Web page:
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Botox May Improve Speech Disorders

By HERWriter
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People who have muscle disorders that cause excessive contraction or tightening of the muscles are said to have dystonia. When these kinds of contractions take place in the muscles that control the vocal cords, the patient may have a neurological disorder known as spasmodic dysphonia.

Spasmodic dysphonia, or SD, is a disorder of the central nervous system. There is no known cause for this disorder, although it is believed to be a type of dystonia, which originates in the portion of the brain that coordinates muscle movement. People of all ages, races, and ethnicities can have SD. Symptoms usually appear between age 30 and 50 and are more common in women than in men.

The anatomy of talking
During normal speech, air passes through the larynx or voice box in the throat. Inside the larynx, two vocal cords or folds lie opposite each other. The vocal folds are bands of smooth muscle that are attached to other muscles in the larynx. When we breathe, these folds open to allow the air to pass through. When we speak, the folds press against each other. The air passing between them causes them to vibrate, which produces the sounds of speech or singing.

What happens during spasmodic dysphonia
There are three types of spasmodic dysphonia:

Adductor SD – In this type of SD, the muscles that control the vocal folds spasm and force the folds to slam together and stiffen. This makes it difficult for them to vibrate and produce sounds. People with this type of SD may have speech that is choppy and may sound similar to stuttering. The voice may sound strained, as though it takes great effort to speak. Stress can make these spasms worse. Symptoms may go away while whispering, laughing, singing, or speaking in a high pitch voice or speaking while breathing in.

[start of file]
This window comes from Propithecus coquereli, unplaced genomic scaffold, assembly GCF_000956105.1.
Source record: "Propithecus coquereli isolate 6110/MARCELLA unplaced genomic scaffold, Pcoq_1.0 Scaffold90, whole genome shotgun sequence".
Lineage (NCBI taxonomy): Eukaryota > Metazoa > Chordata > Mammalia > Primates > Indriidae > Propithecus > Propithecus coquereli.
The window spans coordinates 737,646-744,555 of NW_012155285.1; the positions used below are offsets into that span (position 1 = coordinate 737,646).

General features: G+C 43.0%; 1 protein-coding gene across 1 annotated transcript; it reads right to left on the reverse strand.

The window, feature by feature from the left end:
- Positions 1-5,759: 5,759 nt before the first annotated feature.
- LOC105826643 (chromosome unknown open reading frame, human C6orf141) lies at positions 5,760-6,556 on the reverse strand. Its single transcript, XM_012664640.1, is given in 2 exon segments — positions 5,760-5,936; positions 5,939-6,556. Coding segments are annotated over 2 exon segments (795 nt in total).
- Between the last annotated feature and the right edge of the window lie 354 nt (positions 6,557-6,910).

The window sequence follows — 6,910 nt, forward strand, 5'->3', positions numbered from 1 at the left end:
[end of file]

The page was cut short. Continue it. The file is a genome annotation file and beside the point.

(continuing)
Abductor SD – In this type of SD, spasms in the muscles cause the vocal folds to open, which prevents them from vibrating. The open folds also allow air to escape during speech, so people with this type of SD may sound whispery, breathy, quiet, or weak.

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We value and respect our HERWriters' experiences, but everyone is different. Many of our writers are speaking from personal experience, and what's worked for them may not work for you. Their articles are not a substitute for medical advice, although we hope you can gain knowledge from their insight.